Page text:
In all communities of Tamil Nadu women continue to have a close relationship with their natal households even after they get married. In addition to stridhanam, they continue to receive gifts from their families, especially in the first year of marriage on various occasions, and during the first pregnancy and childbirth. These continue even until the marriage/s of their daughter/s. I have argued that while all these gifts may not be very significant in terms of value (though some undoubtedly are), they do constitute a recognised right to call their family property7 [Mukund 1992: WS6].

Among the chettiars, the woman’s natal family generally provides for her and her children when she lives in a joint family, and continues to give considerable financial support even when she sets up her own home. These duties are taken over by the brother on the death of the parents [Nishimura 1994: 249; 1998: 113-114]. Also, unlike most other upper class caste groups, chettiar women have always engaged in economic transactions in their own right, which also become their own property, passed down to their daughters [Nishimura 1998: 150-151]. Looking at all these facets, Nishimura concludes that the status of chettiar women is very high.8

The custom of the daughter getting a share of family property as stridhanam when she gets married prevails in other areas of south India also. In parts of coastal Andhra Pradesh, women inherit a portion of family land, which is known as ‘pasupu kumkumamu’. Among the lingayats of Karnataka also, the daughter would be given some movable property, and land (if the family is rich enough). She also retains strong links with her parental home after marriage, and receives customary gifts and care on various occasions [Bradford 1985: 281-283]. The custom of endowing a daughter with a part of the family property on marriage had continued till recent times, when the practice of a negotiated dowry began to dominate marriage gift-giving.

At this juncture it is also useful to review the current legal status of women with respect to inheritance rights. In the absence of a common civil code, provisions regarding inheritance rights vary for different religions and communities. Under the Hindu Succession Act of 1956, daughters were given equal rights as sons in their father’s self-earned property if the father died intestate. They, however, had no rights to ancestral property. More progressive legislation was passed in Andhra Pradesh – the Hindu Succession (Andhra Pradesh Amendment) Act, 1986 – which gives equal rights to women as men in ancestral property. Daughters can also force a partition of ancestral property if the share is denied or delayed. While such legislation certainly enhances the rights of women to inherit property, what this has actually achieved needs to be explored. How many women, even educated women, know their legal rights or demand them? Has this legislation resulted in any significant shift in attitudes to women’s rights to inherit property, or has it merely led to men making wills excluding daughters from inher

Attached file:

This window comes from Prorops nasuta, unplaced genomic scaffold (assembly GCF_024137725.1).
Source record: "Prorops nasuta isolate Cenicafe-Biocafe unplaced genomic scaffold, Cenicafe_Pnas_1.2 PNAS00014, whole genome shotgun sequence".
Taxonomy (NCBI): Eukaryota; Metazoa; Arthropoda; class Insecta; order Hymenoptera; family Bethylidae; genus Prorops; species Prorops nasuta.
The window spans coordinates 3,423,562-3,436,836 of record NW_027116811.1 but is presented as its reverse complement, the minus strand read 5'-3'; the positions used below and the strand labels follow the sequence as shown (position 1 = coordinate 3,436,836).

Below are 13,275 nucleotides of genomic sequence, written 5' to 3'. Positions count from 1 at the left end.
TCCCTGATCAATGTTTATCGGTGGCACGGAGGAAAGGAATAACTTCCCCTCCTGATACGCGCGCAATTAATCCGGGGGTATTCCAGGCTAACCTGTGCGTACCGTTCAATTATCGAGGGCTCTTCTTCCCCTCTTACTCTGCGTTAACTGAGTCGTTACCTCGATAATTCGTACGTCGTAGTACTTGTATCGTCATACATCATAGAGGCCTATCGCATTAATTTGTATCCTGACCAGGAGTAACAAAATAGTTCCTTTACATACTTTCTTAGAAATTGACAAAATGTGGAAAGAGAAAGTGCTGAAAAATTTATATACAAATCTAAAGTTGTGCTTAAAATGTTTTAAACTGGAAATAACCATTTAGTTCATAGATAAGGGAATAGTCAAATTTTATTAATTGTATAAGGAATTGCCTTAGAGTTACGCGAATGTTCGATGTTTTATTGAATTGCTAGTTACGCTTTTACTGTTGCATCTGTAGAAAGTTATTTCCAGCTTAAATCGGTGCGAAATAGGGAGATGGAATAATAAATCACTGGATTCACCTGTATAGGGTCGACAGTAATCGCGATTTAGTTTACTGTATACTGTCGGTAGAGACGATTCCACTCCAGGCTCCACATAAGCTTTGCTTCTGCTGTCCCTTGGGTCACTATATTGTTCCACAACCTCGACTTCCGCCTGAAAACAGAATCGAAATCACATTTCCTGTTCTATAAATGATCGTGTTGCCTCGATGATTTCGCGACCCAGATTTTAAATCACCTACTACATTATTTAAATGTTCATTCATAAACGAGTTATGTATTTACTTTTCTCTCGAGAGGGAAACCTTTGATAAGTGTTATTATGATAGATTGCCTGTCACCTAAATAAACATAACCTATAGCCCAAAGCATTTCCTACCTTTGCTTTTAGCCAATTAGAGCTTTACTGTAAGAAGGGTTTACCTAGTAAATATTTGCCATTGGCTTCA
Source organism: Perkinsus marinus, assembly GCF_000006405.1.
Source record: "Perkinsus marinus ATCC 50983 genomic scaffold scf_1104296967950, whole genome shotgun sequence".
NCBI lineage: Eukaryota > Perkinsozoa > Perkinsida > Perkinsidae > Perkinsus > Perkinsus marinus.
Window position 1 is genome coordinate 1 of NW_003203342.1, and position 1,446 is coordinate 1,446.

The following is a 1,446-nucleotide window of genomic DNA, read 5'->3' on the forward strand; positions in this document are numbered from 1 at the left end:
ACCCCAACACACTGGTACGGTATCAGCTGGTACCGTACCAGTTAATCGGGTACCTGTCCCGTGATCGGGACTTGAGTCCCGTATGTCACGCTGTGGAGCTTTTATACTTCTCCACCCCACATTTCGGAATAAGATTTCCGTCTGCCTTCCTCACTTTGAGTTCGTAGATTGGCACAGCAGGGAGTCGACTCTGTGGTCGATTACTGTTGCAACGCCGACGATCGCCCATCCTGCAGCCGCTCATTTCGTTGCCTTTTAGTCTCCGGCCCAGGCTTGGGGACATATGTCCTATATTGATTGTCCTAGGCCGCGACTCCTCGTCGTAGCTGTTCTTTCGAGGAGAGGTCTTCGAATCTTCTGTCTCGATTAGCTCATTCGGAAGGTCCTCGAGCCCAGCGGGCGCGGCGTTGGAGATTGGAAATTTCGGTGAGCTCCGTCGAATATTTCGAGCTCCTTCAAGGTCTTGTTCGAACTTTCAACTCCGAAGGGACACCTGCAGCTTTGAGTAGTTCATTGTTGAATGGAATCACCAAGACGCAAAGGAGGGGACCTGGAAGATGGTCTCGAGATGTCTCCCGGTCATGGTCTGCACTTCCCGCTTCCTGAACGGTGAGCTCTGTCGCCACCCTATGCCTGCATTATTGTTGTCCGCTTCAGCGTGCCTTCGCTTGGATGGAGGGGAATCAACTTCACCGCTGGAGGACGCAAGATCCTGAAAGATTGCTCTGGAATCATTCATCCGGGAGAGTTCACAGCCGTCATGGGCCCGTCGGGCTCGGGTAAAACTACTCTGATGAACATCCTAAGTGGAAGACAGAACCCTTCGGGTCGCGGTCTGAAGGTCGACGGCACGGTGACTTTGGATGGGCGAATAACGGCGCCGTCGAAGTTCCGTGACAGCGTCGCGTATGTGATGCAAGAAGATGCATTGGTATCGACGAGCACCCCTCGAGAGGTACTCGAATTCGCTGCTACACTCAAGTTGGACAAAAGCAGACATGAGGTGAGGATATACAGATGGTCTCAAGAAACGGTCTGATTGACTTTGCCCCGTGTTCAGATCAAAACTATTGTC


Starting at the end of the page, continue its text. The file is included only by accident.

Matrilineal Systems in Transition

Kerala, as a predominantly matrilineal society, gives us a unique opportunity to study the real position and status of women in a non-patriarchal system. Yet, studies have pointed out that in matrilineal, matrilocal Kerala, the official head of the household was a man and not the woman [Gough in Schneider and Gough 1972: chs 6 and 7]. The domestic management of the ‘taravad’ or extended household was under the control of the matriarch. However, Gough points out, the taravad really represented a property group, and all the economic activity and decisions were controlled by the ‘karanavan’, the oldest male head of the household. She also notes that unless the matriarch was distinctly older than the karanavan, she was definitely subordinate to his authority. Thus, norms of male supremacy were maintained even in matrilineal society.

Arunima, however, argues that the debasement of the authority of the woman head of household of the taravad had come about because of interventions by the colonial state, and was the result of patrilineal encoding of matrilineal customs under British rule in 19th century Malabar which served to drastically alter the traditional rights and powers of nayar women within the taravad. She points out that the traditional matrilineal system among the nayars was very flexible with many local variations. In many cases, women were heads of the taravads. They could establish separate households or taravads. Individual shares in the taravad could be sold by a member of the family. Women could not only have a share in the revenue of the taravad, but also retain unilineal succession to properties demarcated for them. All these local variations were accepted even by the British in the early part of the nineteenth century.

By the middle of the century, however, these customs were redefined by treating nambudiri patrilineal norms as the legal standard. The existing fluid system became inflexible under the British, and two main changes took place. First was the assumption that women were the mere conduits through whom descent and inheritance were traced, but they did not possess any distinct rights to property. Second, the taravad could not be partitioned. The property was held to be inalienable, and the karanavan was the legitimate guardian of all other members, which was in the natural order of things [Arunima 1998: 114-119]. She also notes that “Such a patriarchal interpretation of the customs of the matrilineal community had its roots in the steady process of transforming Malabar’s customary practices which used not only brahminical precepts, but also Roman law and laws of equity in equal measure...” [Arunima 1996: 297].